Sep 19, 2012, 9:35 am EDT
Matt Drudge, the journalist behind the right wing news site Drudge Report, has posted a link to a video featuring Barack Obama saying he believes in redistribution.
The video is actually a recording of a speech given by Obama in 1998 at Loyola University, in which he attempts to counter conservative arguments against assisting the poor. Towards the end of the clip, he can be heard saying, “I believe in redistribution, at least a certain level, to make sure that everybody has got a shot.”
Mitt Romney, facing heat for his own leaked comments, has used these newly leaked Obama comments as an opportunity to criticize Obama and draw attention away from what he said about certain Americans believing they were victims. Read
Sep 18, 2012, 3:34 pm EDT
Small businesses overwhelmingly see the economy and jobs as the most important issue this presidential election, followed by ethical issues, according to data released today by the George Washington University Graduate School of Political Management and Thumbtack.com.
More specifically, small businesses’ ethical concerns revolve around honesty and corruption in government. In the study, 40% of all small-business owners rated the economy and jobs as the most important issue to them. Ethical issues were most important to 14% of small-business owners.
Also interesting to note is that more small-business owners say President Barack Obama is more supportive of small businesses than Mitt Romney. However, more than a quarter of those surveyed said they were unsure who was more supportive of small businesses, and only 20% said that Obama’s health care policy helped their businesses. Read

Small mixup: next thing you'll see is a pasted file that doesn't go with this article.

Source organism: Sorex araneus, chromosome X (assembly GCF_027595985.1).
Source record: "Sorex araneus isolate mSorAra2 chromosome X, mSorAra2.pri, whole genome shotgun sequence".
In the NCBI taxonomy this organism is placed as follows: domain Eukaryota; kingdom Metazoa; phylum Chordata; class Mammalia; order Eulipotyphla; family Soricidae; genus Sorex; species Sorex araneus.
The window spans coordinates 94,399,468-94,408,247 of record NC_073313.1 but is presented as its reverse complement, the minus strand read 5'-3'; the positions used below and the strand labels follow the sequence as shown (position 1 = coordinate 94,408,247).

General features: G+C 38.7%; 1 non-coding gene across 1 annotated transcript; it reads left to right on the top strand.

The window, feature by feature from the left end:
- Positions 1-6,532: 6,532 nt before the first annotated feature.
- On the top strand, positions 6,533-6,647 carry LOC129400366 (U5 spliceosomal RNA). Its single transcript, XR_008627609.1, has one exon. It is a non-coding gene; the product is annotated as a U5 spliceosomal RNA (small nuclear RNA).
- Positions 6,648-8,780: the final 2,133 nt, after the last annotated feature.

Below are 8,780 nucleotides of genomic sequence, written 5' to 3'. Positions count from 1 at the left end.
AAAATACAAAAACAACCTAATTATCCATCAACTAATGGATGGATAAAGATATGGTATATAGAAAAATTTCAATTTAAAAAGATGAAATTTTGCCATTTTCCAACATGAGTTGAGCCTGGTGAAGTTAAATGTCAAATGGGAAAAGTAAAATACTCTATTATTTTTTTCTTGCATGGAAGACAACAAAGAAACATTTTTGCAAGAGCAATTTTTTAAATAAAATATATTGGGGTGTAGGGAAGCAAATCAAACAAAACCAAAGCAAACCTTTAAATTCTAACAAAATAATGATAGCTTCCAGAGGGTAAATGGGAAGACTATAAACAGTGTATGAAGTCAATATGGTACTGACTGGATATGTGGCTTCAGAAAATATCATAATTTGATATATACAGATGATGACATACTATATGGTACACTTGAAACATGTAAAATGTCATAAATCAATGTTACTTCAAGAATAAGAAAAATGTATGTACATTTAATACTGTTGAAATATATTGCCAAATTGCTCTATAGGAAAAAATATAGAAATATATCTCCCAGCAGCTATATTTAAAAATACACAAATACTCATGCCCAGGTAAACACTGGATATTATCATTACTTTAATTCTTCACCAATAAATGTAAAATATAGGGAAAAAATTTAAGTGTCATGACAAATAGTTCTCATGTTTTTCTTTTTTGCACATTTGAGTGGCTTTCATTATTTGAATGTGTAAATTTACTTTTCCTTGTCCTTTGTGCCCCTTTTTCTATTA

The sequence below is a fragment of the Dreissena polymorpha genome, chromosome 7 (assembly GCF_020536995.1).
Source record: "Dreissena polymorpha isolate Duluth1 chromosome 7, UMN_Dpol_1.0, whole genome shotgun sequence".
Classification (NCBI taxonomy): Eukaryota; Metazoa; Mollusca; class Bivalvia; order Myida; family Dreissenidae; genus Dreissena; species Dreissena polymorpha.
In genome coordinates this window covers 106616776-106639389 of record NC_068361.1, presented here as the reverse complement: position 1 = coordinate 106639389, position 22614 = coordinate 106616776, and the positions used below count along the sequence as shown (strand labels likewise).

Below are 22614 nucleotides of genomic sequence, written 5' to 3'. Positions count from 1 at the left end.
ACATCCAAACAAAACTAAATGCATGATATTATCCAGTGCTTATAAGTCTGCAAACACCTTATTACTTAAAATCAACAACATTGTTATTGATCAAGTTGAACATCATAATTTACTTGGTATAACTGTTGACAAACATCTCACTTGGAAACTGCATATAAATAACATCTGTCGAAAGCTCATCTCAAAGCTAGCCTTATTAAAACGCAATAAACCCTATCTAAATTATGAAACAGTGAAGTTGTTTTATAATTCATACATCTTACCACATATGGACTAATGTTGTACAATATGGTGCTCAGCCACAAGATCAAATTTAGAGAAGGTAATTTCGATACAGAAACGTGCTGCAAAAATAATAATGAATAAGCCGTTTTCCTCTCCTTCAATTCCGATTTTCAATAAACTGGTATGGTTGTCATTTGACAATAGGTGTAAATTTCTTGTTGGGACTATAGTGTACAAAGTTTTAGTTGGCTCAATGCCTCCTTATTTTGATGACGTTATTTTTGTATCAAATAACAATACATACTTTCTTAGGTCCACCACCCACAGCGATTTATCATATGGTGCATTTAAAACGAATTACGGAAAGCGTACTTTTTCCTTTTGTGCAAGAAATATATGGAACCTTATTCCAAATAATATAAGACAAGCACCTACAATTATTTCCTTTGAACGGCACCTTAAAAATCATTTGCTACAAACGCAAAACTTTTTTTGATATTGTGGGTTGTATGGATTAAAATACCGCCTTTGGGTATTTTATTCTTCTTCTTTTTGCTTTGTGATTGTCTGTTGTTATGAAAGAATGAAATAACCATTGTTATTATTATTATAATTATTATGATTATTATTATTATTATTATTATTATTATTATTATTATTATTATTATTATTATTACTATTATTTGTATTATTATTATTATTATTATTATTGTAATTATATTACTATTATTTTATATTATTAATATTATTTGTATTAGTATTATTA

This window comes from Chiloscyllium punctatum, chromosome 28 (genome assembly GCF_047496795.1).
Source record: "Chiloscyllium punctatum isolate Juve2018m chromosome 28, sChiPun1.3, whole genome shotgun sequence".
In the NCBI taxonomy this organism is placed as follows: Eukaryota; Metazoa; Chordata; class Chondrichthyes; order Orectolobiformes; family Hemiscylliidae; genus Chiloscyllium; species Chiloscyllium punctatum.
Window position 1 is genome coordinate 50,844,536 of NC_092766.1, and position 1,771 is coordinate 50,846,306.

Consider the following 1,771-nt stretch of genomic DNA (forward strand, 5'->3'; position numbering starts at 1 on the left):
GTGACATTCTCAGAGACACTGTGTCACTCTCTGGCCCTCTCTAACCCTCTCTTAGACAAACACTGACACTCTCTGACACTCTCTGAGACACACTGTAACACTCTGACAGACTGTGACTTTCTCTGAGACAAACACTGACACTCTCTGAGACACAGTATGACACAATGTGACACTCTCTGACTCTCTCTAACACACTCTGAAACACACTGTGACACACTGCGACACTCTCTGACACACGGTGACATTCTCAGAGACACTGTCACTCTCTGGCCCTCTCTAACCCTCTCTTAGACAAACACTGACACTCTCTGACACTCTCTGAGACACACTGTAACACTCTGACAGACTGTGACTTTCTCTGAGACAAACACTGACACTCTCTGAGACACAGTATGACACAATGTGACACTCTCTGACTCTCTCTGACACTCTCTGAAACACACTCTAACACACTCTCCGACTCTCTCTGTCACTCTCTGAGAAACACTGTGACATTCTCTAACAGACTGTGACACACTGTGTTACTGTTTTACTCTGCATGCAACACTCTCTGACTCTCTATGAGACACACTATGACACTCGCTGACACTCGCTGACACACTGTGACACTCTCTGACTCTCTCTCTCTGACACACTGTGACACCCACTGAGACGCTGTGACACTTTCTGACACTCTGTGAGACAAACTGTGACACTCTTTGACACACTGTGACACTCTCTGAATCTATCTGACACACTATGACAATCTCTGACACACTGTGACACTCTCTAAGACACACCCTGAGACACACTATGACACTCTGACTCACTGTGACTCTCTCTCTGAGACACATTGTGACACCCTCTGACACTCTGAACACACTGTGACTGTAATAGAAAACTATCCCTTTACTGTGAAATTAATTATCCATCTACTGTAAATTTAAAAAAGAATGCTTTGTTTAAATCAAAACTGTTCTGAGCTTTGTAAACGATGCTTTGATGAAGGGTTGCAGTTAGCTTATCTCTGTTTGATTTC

Sep 18, 2012, 10:04 am EDT
Once again, Mitt Romney is attempting to explain away another potential gaffe. The Republican presidential candidate says that a secretly recorded video of his answer to a question at a campaign stop was an “off the cuff” response that wasn’t “elegantly stated.”
In the video, Romney is heard saying “there are 47 percent of the people who will vote for the president no matter what” and “All right — there are 47 percent who are with him, who are dependent on government, who believe that, that they are victims, who believe that government has the responsibility to care for them.” He also added they “believe that they are entitled to health care, to food, to housing.”
Yesterday, Romney tried to clarify his statements. “Of course I want to help all Americans. All Americans have a bright and prosperous future.” Read
Sep 17, 2012, 3:50 pm EDT
“Occupy Wall Street marks 1st anniversary with marches, party hats”
As I read this Los Angeles Times headline, I couldn’t help but think: “Wouldn’t black veils have been more apropos?”
Occupy Wall Street did indeed mark its first anniversary today, but it sure wasn’t a cause for celebration. For all intents and purposes, OWS has been a colossal failure. Read
Sep 17, 2012, 9:53 am EDT
President Barack Obama is launching a trade action against a familiar fair trade foe: China.
According to Obama administration officials, he will announcement the trade enforcement case during a campaign visit in Ohio today. The case involves what the Obama administration says are illegal subsidies for Chinese automobiles and automobile parts. The administration says the subsidies put U.S. manufacturers at a disadvantage and encourage manufacturing outsourcing to China.
Obama will be seeking a solution with the World Trade Organization, after efforts to stop China’s subsidies through direct talks failed. The U.S. is also pursuing a case with the WTO accusing China of imposing unfair duties on imported American vehicles. Read
Sep 17, 2012, 9:03 am EDT
More than a week after the Democratic National Convention, President Barack Obama has moved to his widest lead in the polls in some time.
He leads Republican presidential candidate Mitt Romney by three percentage points in the latest Gallup and CBS News/New York Times polls, by five points in the Fox News poll, and by six in the most recent CNN poll.
The president also has moved close to or actually at a 50% approval rating in several recent polls (including conservative Rasmussen Reports) — a key threshold that often points to an incumbent’s re-election. Read